Nearly 30 years on, will Glasgow Airport finally get its rail link?

Glasgow Airport: note the lack of trains. Image: Wikipedia.

Glasgow Airport serves over 8m passengers and 100,000 planes every year. It’s the eighth busiest airport in the UK, and the second busiest in Scotland.

But on one not entirely flattering measure, it ranks as number one: it’s the largest airport in the country without a fixed rail link.

This is, all told, a bit rubbish: getting from the airport to the city centre, 10 miles east, either involves driving, getting a cab, or taking the Glasgow Airport Express bus, which runs back and forth to Buchannan Bus Station at all hours of the day or night.

First Group, which runs the latter, has done its best to make it as un-bus-like as possible, offering free wifi, USB charging points and so forth. But you are still, fundamentally, on a bus on the M8, which is not necessarily what you want after a long flight.

And the convenience of that motorway, which lies immediately south of the airport, is “both a blessing and a curse”, says Ross Nimmo, the head of planning and development at Glasgow Airport. “That motorway is pretty busy. You can’t tell if it’s going to take you 20 minutes or 1 hour and 20.”

So, for several decades now, the local authorities have seen the addition of a new rail link as the key to growing the airport’s traffic. The first feasibility studies into the project were published all the way back in 1990. By 2006, that had evolved into a proper plan to build a new spur of the railway line from Paisley.

By 2009, with the global economy burning around us, the Scottish government had cancelled the project again. Which is just great.

The 2006 plan. Image: Scottish Government.

As it happens, finding around £200m to pay for it wasn’t the only problem with the scheme. There were concerns that it would chew up a lot of land currently occupied by much-loved things such as playing fields in the northern part of Paisley, as well as increase congestion on an already crowded line. It would also do a poor job of plugging into the broader Scottish rail network: Glasgow Central is served by trains from south and west of the city, but is annoyingly inconvenient for much of the rest of Scotland.

So when the project was revived as part of the £1bn Glasgow City Deal, the authorities decided to take a different approach. Instead of bog standard heavy rail, the new link will be a tram-train. At Paisley, it’ll diverge from the existing line onto a new light rail route to do the last kilometre or so to the airport.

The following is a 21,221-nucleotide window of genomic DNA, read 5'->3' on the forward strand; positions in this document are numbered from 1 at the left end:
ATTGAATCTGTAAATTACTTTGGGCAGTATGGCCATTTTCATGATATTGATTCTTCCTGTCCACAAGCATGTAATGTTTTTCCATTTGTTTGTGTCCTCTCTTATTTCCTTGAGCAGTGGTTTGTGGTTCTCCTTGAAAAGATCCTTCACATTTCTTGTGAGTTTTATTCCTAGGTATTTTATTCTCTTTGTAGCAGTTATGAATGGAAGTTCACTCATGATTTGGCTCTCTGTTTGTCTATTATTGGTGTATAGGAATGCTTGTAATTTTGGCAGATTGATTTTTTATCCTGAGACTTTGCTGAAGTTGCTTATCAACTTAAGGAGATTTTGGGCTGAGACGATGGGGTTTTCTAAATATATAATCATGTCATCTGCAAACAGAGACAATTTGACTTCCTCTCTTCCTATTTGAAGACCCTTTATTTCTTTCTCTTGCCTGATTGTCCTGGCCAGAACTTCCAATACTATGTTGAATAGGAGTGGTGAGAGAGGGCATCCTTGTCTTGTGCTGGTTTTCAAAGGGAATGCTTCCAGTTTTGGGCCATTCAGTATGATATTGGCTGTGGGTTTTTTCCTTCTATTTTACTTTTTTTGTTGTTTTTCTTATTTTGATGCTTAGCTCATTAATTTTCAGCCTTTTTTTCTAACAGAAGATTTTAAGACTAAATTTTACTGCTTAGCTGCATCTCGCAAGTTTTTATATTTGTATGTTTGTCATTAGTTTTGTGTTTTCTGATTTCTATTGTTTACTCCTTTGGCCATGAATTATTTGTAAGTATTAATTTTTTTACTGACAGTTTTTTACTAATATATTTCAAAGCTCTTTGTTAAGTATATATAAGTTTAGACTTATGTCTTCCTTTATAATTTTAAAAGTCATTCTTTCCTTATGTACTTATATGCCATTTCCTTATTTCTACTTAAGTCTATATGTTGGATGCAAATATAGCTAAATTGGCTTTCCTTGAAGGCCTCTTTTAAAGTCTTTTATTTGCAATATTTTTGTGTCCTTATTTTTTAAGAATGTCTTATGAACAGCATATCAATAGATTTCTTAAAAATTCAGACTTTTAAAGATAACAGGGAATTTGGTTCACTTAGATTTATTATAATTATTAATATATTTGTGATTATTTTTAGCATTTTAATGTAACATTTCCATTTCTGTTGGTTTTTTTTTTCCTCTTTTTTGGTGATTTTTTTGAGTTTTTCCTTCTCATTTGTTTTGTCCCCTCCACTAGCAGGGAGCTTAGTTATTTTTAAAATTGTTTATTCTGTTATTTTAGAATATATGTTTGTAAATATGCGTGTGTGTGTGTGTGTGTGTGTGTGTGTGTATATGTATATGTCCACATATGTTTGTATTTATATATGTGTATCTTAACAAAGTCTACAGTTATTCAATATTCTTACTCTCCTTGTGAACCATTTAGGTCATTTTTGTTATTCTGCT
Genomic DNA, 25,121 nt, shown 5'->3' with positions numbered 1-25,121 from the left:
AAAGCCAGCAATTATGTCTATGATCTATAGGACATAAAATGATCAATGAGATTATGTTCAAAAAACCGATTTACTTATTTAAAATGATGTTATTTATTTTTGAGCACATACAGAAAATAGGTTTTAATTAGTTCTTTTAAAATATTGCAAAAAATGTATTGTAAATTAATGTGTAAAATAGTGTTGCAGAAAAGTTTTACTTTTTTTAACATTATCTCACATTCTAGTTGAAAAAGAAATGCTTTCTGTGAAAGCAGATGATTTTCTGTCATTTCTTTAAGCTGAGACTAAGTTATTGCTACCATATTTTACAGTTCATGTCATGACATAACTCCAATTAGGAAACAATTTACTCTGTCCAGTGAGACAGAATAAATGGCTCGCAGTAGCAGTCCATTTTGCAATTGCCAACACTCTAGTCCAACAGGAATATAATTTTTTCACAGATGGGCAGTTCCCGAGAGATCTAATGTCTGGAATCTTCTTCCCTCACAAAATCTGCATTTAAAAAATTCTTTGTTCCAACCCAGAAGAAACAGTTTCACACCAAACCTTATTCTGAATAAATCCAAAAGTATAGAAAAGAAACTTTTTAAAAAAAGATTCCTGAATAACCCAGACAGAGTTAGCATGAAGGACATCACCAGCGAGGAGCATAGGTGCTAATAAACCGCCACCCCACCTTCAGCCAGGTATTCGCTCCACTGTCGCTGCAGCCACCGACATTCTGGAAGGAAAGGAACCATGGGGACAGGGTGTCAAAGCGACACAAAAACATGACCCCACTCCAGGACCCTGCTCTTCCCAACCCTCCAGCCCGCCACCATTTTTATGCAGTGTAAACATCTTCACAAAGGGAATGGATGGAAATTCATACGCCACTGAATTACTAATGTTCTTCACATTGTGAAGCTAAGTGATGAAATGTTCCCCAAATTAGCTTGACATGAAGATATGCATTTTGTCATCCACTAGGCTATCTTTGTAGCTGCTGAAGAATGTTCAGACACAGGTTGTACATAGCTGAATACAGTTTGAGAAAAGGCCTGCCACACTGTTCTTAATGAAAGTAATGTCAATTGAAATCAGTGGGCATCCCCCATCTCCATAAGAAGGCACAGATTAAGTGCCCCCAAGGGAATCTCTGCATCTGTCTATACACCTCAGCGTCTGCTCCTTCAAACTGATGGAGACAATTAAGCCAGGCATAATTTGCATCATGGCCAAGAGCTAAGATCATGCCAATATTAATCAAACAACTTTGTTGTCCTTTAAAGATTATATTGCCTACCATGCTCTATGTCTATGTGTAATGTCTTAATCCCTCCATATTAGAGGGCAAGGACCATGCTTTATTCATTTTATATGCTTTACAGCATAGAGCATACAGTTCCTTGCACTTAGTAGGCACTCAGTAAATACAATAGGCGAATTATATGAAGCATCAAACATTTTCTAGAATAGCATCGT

That way, it’ll swallow less land in Paisley, so be less disruptive to the locals. It’ll also be cheaper, costing an estimated £144m, significantly less than the £210m+ the heavy rail link was expected to cost ten years ago. It won’t, best one can tell, but any more convenient for destinations beyond Glasgow Central in the short term, but the fact tram-trains can switch to on-street running means it is at least possible to connect it to other parts of the city centre at some later point.

Artists impression of the new link. 

The four tram-trains per hour will cover the distance between the airport and the city centre in just 16.5 minutes, stopping once at Paisley Gilmour Street en route. Which definitely sounds a lot better than that stuck-in-a-bus-on-the-M8 thing.

There is one downside, though: the new link is not expected to be operational until 2025. As Nimmo points out, Paisley is at time of writing still in the running to be the UK City of Culture in 2021. “To then wait four years for the rail link…” he says, rolling his eyes.

Would it be possible to build it any quicker? “All the land is owned by a national transport agency, local authority or the airport itself. The budget is there. The figures are fantastic.” We shall see.

Jonn Elledge is the editor of CityMetric. He is on Twitter as @jonnelledge and also has a Facebook page now for some reason. 

Want more of this stuff? Follow CityMetric on Twitter or Facebook.   


 

 
 
 
 

Leeds is still haunted by its pledge to be the “Motorway City of the Seventies”

Oh, Leeds. Image: mtaylor848/Wikimedia Commons.

As the local tourist board will no doubt tell you, Leeds has much to be proud of: grandiose industrial architecture in the form of faux-Egyptian temples and Italian bell-towers; an enduring cultural legacy as the birthplace of Goth, and… motorways. But stand above the A58(M) – the first “urban motorway”  in the country – and you might struggle to pinpoint its tourist appeal.

Back in the 1970s, though, the city council was sufficiently gripped by the majesty of the motorways to make them a part of its branding. Letters sent from Leeds were stamped with a postmark proudly proclaiming the city's modernity: “Leeds, Motorway City of the Seventies”.